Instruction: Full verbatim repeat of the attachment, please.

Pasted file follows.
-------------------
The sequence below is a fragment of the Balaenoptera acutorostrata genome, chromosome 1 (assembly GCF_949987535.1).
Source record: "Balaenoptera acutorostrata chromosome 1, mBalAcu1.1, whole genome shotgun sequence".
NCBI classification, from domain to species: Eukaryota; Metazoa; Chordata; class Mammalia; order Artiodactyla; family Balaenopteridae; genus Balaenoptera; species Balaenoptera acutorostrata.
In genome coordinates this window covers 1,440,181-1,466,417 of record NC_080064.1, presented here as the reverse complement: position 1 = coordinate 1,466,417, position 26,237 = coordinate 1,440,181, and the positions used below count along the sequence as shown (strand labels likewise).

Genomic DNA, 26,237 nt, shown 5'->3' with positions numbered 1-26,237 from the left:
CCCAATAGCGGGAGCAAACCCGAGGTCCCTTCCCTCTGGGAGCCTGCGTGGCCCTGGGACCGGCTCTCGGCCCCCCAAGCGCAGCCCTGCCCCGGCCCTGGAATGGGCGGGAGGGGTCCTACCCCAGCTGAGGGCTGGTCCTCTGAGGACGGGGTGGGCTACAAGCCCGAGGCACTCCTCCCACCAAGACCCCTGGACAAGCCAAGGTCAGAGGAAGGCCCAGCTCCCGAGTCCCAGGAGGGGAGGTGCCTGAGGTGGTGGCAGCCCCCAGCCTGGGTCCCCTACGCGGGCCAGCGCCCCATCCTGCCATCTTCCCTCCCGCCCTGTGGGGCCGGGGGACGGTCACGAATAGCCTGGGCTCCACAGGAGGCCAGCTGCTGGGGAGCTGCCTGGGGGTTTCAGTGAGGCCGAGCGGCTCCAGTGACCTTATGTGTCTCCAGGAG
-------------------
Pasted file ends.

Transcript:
The sequence below is a fragment of the Balaenoptera acutorostrata genome, chromosome 1 (assembly GCF_949987535.1).
Source record: "Balaenoptera acutorostrata chromosome 1, mBalAcu1.1, whole genome shotgun sequence".
NCBI classification, from domain to species: Eukaryota; Metazoa; Chordata; class Mammalia; order Artiodactyla; family Balaenopteridae; genus Balaenoptera; species Balaenoptera acutorostrata.
In genome coordinates this window covers 1,440,181-1,466,417 of record NC_080064.1, presented here as the reverse complement: position 1 = coordinate 1,466,417, position 26,237 = coordinate 1,440,181, and the positions used below count along the sequence as shown (strand labels likewise).

Genomic DNA, 26,237 nt, shown 5'->3' with positions numbered 1-26,237 from the left:
CCCAATAGCGGGAGCAAACCCGAGGTCCCTTCCCTCTGGGAGCCTGCGTGGCCCTGGGACCGGCTCTCGGCCCCCCAAGCGCAGCCCTGCCCCGGCCCTGGAATGGGCGGGAGGGGTCCTACCCCAGCTGAGGGCTGGTCCTCTGAGGACGGGGTGGGCTACAAGCCCGAGGCACTCCTCCCACCAAGACCCCTGGACAAGCCAAGGTCAGAGGAAGGCCCAGCTCCCGAGTCCCAGGAGGGGAGGTGCCTGAGGTGGTGGCAGCCCCCAGCCTGGGTCCCCTACGCGGGCCAGCGCCCCATCCTGCCATCTTCCCTCCCGCCCTGTGGGGCCGGGGGACGGTCACGAATAGCCTGGGCTCCACAGGAGGCCAGCTGCTGGGGAGCTGCCTGGGGGTTTCAGTGAGGCCGAGCGGCTCCAGTGACCTTATGTGTCTCCAGGAG